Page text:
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GM–Toyota Fuel-Cell Talks Stall

30 July 2005

Kyodo. Progress on defining a joint venture between Toyota Motor and GM to develop fuel cell cars has stalled over the terms of sharing intellectual property rights and the results of joint research.

Failing to clear even that fundamental barrier has prevented negotiations on the specifics of the proposed joint venture.

GM and Toyota have been exploring ways to pool their resources (and reduce their costs) in developing fuel cell cars since May when GM Chairman Wagoner visited outgoing Toyota President Cho.

New Toyota President Katsuaki Watanabe has said Toyota and GM should decide quickly on the proposed joint venture.

July 30, 2005 in Fuel Cells | Permalink | Comments (8) | TrackBack (0)

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May the talks forever stall! Auto makers are considering hydrogen because they know petroleum resource is dwindling. But they, their PR hacks and the car-addicted consumer have yet to conclude that the Hybrid drivetrain is the only option for sustainable amounts of travel in a way of life that achieves goals by means other than driving.

The Hybrid IS the quintessential electric car. Will the captains of industry relinquish their control at the helm of a titanic vessel recklessly powering through uncharted seas? Boycott General Motors!

I agree. I don’t think that hydrogen is the answer. We should be doing a lot more research before we even think of building “hydrogen highways”. It seems like electric vehicles are a much better option, since they wouldn’t require us building an entirely new infrastructure. Powering a car with electricity is more efficient than generating energy, using it to split water into hydrogen and oxygen, and then using the hydrogen to power our cars. Plus, we’re much closer to affordable high-capacity batteries than we are to affordable hydrogen fuel cells.

I agree with the comment above. Battery technology and plug-in hybrids are definitely where most efforts should be going.

After we have that technology, we can work on cleaning up the power grid and cleaning up the ICE fuel.

That, along with the use of lighter materials and making smaller cars could provide great efficiency benefits. Better than waiting for the hydrogen economy.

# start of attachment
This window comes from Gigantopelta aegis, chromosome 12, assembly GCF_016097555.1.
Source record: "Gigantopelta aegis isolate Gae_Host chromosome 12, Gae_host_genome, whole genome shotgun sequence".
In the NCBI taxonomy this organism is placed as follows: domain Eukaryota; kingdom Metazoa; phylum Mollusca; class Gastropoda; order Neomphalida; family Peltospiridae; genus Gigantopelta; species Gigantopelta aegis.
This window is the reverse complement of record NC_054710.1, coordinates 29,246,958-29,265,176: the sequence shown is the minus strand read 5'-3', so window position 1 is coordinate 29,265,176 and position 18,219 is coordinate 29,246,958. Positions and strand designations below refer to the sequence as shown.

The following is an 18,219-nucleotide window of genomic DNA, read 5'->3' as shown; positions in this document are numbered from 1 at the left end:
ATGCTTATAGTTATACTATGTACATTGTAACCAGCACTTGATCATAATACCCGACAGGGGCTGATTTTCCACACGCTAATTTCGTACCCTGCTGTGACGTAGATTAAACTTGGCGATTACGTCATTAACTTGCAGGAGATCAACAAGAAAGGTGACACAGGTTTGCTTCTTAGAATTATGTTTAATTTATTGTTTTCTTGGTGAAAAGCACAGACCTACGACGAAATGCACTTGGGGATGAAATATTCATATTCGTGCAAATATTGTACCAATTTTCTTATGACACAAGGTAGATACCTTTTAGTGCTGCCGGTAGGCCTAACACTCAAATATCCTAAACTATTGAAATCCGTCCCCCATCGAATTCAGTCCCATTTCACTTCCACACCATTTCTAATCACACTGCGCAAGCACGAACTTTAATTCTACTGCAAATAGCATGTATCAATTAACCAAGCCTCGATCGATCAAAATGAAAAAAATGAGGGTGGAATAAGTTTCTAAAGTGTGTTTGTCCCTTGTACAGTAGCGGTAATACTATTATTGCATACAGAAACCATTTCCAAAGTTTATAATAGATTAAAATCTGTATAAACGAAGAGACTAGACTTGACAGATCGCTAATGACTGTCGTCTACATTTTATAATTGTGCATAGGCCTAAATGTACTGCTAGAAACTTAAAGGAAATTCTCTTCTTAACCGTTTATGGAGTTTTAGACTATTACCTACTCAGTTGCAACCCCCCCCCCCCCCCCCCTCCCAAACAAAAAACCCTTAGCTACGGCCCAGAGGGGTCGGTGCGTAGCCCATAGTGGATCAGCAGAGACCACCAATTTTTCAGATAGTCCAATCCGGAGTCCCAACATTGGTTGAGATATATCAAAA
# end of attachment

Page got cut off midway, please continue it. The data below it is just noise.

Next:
This Toyota/GM joint venture, which might have culminated in an early release of fuel cell vehicles to the market, was the only hope for this technology. As it is, the state of California should "about face" and shift "hydrogen highway" monies to the construction of a network of 20kw "fast charging" stations for battery electric and plug-in hybrid cars. The two, much easier to develop, technologies limiting BEV and PHEV success have been batteries and fast charging technology.

The Plug-in Hybrid can actually provide one of the empty promises of the hydrogen fuel cell car: a reliable homepower supply that in the event of an emergency or price gouging will be invaluable. Hydrogen cannot be generated and stored at household level. But, rooftop photovoltiac solar panels can recharge the battery pack of a Plug-in Hybrid. What hydrogen hype promised and never intended to deliver, the Plug-in Hybrid can do.

Plug-in Hybrids need not even be built ultra-light. A full-size Ford Explorer with a Plug-in Hybrid drive train can be driven many battery-only miles. Depending upon how far any heavier Plug-in Hybrid is driven daily, average mileage gain can still be phenomenal.

The greater problem with autos is not their emissions or even their size; it's the amount of miles they must be driven because 'choice' has been systematically eliminated, and not their size but their reckless speed. When the Plug-in Hybrid is driven short distances, this supports the growth of local economies, by which over time more destinations can be reached without always having to drive. Walking, bicycling and mass transit become another 'choice' means for urban/suburban travel. The hybrid can be set up to run 'economically' (less aggressively) in urban settings.

This is why auto and oil and energy companies oppose Plug-in Hybrid technology. Don't be fooled when they say they'll bring this technology to the fore.

Once again the fuel monopoly question arises.
It is about what fuel will be the hardest to produce by car owner himself. The more expensive the production system is - the more it will be supported by American car makers. Luckily we got the Japanese whos only interest is to deliver a sensible car to the client.

UH actauly hydrogen is very SIMPLE to make specialy if your making it via wind or solar...

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